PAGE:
When the kids were little, we started putting them in summer day camps – typically at the Y, and mostly to keep them occupied, surrounded by other kids, learning to learn from other adults, and, to be quite honest, to give me a few hours of respite from three toddlers. As the years went on, summer camp became tied up in whatever sport they were involved in at the time….soccer, golf, dance……Last year, Big Man went away to Mammoth for a few days with the cross country team to train at altitude. Two years ago, the Princess spent two weeks in Orange County at a summer dance intensive.
We’ve had a much more difficult time with Little Man as far as summer camps go. He did the Y one year I think. Once he was diagnosed on the spectrum, I struggled with putting him anywhere. We had a disaster of a Lego robotics camp a few years back. I ended up pulling him out a couple days before the week was out. The instructors just didn’t have it in them to deal. I lost patience, and a bit of faith.
Last year, we found an amazing camp nearby. Well, one of my close friends found it online and sent me the link. Right away, it sounded perfect for our guy. It’s was a coding camp…five days, six hours a day, of working with technology, generally through gaming. I won’t say he had a perfect experience – autism did still rear its ugly head a few times. But the director and instructors were willing to work with him. Not to mention, he wasn’t the sole high-functioning kiddo there. We were super impressed. Much more, he made one very good friend he still keeps in touch with.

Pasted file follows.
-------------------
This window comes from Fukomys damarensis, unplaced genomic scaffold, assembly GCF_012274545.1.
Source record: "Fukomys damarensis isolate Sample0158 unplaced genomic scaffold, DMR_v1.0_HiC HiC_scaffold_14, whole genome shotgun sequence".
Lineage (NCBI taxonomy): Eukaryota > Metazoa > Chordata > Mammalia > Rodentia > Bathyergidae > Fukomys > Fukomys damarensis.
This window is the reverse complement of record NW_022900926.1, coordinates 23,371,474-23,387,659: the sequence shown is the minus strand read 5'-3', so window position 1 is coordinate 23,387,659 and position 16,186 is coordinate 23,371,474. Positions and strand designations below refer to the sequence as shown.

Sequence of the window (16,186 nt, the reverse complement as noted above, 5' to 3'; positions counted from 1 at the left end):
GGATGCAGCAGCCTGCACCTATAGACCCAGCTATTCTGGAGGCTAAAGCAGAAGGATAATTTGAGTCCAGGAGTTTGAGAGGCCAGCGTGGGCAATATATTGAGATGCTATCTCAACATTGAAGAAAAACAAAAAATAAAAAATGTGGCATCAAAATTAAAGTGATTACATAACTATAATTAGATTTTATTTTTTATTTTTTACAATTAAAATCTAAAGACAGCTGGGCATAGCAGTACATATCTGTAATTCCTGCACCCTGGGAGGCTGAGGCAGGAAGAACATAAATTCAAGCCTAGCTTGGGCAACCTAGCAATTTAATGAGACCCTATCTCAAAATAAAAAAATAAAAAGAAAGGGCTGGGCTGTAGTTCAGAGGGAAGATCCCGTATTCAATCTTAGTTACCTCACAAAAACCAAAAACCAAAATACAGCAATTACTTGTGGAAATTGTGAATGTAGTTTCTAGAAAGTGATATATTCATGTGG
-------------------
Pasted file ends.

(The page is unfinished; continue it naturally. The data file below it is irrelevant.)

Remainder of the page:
I started getting emails for this summer back in January. Originally, they weren’t going to have any sessions at the college nearby (a ten minute drive), but rather down in San Diego (45-60 minutes each way, depending upon traffic). I didn’t think we were going to be able to manage the logistics. But then a few months ago, they did open sessions at the nearby campus and we signed him up right away.
This is the week of camp. He was anxious but excited yesterday morning. He was talking about the programs he thought they might be using, really looking forward to learning. But when I picked him up, the director said he’d had a bit of a rough afternoon. It is a LONG day – 8 hours to be exact. That’s a lot for him. Little Man wouldn’t even talk about what he’d done all day until a few hours after he got home. I do think he ran out of fuel, and lost the ability then to self-manage. He was happy to go back today, waking at 6:30, and announcing, “Day 2!”.
I texted the director a bit ago, just giving him some hints and tips for dealing with Little Man. He responded right away, letting me know things were going well today, and that he was appreciative of the input. Again, I’m sure our son isn’t the only spectrum kid they’re dealing with. He can’t be. But if you know one kid with autism, you know one kid with autism. They’re just as different from each other as anyone else.
I’m not picking him up today, as I have a work event, but I’m still anxious to hear how his day went. He is doing something he loves, so hopefully that keeps the issues to a minimum. And on Friday, we’ll get to meet his instructors and classmates, and see what he’s been doing all week.